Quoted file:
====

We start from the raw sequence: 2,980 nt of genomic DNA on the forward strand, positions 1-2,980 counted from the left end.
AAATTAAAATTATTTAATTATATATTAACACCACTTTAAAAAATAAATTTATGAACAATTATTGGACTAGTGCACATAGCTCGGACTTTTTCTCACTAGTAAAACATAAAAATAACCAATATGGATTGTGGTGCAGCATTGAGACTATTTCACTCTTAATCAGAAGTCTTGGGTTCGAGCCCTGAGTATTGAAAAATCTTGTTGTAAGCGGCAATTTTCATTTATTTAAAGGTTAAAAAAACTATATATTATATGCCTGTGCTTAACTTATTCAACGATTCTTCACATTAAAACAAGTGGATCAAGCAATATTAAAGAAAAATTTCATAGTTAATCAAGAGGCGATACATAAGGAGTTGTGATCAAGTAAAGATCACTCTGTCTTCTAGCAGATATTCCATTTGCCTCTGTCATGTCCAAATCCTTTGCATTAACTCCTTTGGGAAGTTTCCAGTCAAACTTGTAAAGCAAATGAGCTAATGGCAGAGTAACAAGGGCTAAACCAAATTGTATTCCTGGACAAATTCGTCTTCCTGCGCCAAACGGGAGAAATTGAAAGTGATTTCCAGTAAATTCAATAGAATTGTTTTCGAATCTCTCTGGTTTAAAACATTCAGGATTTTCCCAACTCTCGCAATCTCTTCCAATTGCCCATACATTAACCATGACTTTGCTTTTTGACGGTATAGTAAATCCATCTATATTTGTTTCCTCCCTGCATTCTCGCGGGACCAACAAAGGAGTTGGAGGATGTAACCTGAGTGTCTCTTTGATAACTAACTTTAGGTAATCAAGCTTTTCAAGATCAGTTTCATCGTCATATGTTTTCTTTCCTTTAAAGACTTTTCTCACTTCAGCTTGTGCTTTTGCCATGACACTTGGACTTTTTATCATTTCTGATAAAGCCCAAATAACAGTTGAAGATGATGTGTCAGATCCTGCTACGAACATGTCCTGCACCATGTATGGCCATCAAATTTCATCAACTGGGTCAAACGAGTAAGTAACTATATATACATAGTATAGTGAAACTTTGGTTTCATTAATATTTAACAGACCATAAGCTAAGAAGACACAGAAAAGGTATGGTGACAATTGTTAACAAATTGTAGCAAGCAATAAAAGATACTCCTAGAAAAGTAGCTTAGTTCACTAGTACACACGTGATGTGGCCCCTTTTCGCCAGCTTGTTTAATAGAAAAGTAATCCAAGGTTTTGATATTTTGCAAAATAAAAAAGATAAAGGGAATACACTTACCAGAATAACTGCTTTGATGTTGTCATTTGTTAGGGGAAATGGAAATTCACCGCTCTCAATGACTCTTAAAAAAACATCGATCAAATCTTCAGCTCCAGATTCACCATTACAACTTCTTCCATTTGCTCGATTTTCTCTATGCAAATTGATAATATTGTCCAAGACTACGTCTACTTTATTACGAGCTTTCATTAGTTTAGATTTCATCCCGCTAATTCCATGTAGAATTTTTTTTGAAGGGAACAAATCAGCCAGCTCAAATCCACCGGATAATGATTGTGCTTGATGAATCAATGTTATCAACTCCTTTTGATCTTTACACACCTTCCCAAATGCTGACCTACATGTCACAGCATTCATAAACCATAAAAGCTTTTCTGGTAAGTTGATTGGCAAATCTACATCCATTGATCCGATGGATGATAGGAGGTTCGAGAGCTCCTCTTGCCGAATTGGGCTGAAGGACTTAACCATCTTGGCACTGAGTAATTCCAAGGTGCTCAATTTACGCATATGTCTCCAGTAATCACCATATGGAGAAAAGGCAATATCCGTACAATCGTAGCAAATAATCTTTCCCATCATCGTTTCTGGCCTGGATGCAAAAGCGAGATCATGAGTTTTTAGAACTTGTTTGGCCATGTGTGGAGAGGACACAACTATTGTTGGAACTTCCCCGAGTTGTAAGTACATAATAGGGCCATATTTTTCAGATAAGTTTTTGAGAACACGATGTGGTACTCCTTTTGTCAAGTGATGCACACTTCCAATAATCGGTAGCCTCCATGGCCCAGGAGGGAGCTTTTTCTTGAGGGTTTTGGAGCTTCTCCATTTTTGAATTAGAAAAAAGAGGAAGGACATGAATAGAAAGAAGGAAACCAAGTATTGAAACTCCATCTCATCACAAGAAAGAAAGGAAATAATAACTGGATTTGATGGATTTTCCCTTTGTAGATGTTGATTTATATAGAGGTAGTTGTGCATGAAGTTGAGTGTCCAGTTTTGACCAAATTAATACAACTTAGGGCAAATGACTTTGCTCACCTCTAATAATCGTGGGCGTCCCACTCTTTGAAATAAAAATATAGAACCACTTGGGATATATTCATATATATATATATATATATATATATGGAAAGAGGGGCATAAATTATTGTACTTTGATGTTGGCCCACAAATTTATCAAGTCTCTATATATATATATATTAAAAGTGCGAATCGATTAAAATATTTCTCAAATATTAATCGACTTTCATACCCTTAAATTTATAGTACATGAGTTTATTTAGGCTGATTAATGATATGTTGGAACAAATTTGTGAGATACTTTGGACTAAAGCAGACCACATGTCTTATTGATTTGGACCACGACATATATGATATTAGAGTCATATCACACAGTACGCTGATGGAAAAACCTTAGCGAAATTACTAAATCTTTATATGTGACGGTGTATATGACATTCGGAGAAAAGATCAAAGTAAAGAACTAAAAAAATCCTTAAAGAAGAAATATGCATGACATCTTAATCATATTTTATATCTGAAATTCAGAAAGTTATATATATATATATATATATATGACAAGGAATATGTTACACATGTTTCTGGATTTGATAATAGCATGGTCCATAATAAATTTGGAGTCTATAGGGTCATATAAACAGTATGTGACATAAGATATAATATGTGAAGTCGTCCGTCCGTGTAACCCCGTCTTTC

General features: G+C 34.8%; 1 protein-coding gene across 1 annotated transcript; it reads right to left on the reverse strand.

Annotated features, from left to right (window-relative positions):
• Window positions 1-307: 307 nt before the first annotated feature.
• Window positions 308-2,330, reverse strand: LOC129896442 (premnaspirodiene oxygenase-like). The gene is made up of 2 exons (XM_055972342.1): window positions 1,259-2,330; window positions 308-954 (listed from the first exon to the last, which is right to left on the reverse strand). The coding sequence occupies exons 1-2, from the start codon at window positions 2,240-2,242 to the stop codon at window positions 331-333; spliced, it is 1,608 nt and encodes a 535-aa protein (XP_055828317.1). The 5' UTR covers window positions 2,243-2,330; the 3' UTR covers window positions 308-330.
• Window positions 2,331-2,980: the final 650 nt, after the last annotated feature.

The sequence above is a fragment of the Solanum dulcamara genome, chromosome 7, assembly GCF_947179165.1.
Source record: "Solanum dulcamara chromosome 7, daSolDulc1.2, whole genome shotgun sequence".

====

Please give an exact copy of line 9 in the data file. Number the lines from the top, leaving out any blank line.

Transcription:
Source record: "Solanum dulcamara chromosome 7, daSolDulc1.2, whole genome shotgun sequence".